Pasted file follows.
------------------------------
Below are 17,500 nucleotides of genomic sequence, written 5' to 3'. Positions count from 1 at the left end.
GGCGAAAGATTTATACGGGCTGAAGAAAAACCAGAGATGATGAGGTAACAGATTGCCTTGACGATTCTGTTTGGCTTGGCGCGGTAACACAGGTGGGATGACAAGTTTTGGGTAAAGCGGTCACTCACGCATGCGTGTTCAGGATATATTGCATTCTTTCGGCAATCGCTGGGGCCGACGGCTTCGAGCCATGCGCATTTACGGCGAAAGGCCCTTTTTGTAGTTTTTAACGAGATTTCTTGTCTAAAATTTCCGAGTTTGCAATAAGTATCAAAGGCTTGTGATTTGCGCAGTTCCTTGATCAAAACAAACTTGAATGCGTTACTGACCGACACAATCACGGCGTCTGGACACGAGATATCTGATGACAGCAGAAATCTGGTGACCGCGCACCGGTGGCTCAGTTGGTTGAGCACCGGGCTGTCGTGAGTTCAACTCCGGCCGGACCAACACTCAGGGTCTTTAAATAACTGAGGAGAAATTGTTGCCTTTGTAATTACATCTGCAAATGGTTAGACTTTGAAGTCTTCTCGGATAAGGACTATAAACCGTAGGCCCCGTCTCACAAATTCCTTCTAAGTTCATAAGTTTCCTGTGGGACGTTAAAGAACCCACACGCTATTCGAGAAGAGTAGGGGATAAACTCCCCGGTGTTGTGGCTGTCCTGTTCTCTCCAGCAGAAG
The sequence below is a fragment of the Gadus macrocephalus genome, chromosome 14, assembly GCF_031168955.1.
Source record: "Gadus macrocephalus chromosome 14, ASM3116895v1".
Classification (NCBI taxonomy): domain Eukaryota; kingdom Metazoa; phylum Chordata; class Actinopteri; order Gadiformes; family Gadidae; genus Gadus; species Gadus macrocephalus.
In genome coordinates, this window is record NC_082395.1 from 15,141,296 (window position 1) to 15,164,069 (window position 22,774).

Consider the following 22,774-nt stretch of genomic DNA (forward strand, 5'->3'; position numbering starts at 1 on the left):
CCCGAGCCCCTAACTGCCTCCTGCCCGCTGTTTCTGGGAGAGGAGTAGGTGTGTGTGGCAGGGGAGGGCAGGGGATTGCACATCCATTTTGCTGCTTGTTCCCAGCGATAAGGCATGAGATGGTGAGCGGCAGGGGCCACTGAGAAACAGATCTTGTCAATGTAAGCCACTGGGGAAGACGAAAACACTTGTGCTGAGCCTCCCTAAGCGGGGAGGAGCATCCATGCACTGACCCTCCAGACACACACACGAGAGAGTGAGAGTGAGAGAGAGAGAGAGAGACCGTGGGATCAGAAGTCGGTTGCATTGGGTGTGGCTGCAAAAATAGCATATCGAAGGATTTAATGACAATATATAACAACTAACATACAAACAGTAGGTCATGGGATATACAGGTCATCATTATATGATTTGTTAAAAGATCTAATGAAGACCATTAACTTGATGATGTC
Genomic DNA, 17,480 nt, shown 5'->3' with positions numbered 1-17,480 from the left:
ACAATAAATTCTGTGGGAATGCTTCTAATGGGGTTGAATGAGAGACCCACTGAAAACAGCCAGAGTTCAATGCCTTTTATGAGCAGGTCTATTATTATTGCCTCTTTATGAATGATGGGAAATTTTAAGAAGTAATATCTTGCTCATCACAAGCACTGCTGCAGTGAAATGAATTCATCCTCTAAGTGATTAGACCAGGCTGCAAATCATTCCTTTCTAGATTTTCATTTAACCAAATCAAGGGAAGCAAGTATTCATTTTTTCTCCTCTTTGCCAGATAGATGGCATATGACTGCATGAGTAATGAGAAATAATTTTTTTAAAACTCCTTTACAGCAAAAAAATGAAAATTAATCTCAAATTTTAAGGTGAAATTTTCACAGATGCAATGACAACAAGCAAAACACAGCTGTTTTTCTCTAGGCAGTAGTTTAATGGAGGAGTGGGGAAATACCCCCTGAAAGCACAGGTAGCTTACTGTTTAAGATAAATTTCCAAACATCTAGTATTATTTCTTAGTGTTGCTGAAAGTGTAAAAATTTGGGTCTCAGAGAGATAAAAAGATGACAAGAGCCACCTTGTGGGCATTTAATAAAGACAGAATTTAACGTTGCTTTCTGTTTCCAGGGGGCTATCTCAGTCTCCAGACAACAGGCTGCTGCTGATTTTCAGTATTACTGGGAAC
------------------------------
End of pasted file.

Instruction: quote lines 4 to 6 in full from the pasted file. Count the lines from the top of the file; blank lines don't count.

Source record: "Gadus macrocephalus chromosome 14, ASM3116895v1".
Classification (NCBI taxonomy): domain Eukaryota; kingdom Metazoa; phylum Chordata; class Actinopteri; order Gadiformes; family Gadidae; genus Gadus; species Gadus macrocephalus.
In genome coordinates, this window is record NC_082395.1 from 15,141,296 (window position 1) to 15,164,069 (window position 22,774).